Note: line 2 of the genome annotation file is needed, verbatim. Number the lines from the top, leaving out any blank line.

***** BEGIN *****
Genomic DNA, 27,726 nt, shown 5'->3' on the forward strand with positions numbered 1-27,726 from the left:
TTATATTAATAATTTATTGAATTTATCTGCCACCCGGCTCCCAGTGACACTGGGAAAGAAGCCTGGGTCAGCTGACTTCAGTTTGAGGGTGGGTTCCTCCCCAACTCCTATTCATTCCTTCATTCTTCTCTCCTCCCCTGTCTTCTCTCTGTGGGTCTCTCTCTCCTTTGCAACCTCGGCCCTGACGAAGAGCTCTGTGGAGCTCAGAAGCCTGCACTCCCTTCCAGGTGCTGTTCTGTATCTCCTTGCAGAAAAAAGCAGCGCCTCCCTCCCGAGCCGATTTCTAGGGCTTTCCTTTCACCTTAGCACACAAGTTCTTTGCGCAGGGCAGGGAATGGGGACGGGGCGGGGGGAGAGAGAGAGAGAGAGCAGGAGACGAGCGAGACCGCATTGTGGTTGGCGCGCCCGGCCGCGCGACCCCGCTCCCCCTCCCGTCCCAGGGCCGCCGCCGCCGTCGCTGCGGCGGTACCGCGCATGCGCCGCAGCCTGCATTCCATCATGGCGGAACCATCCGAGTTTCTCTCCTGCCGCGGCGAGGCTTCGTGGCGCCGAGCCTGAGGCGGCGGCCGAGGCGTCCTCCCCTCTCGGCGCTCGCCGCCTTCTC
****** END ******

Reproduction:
TTATATTAATAATTTATTGAATTTATCTGCCACCCGGCTCCCAGTGACACTGGGAAAGAAGCCTGGGTCAGCTGACTTCAGTTTGAGGGTGGGTTCCTCCCCAACTCCTATTCATTCCTTCATTCTTCTCTCCTCCCCTGTCTTCTCTCTGTGGGTCTCTCTCTCCTTTGCAACCTCGGCCCTGACGAAGAGCTCTGTGGAGCTCAGAAGCCTGCACTCCCTTCCAGGTGCTGTTCTGTATCTCCTTGCAGAAAAAAGCAGCGCCTCCCTCCCGAGCCGATTTCTAGGGCTTTCCTTTCACCTTAGCACACAAGTTCTTTGCGCAGGGCAGGGAATGGGGACGGGGCGGGGGGAGAGAGAGAGAGAGAGCAGGAGACGAGCGAGACCGCATTGTGGTTGGCGCGCCCGGCCGCGCGACCCCGCTCCCCCTCCCGTCCCAGGGCCGCCGCCGCCGTCGCTGCGGCGGTACCGCGCATGCGCCGCAGCCTGCATTCCATCATGGCGGAACCATCCGAGTTTCTCTCCTGCCGCGGCGAGGCTTCGTGGCGCCGAGCCTGAGGCGGCGGCCGAGGCGTCCTCCCCTCTCGGCGCTCGCCGCCTTCTC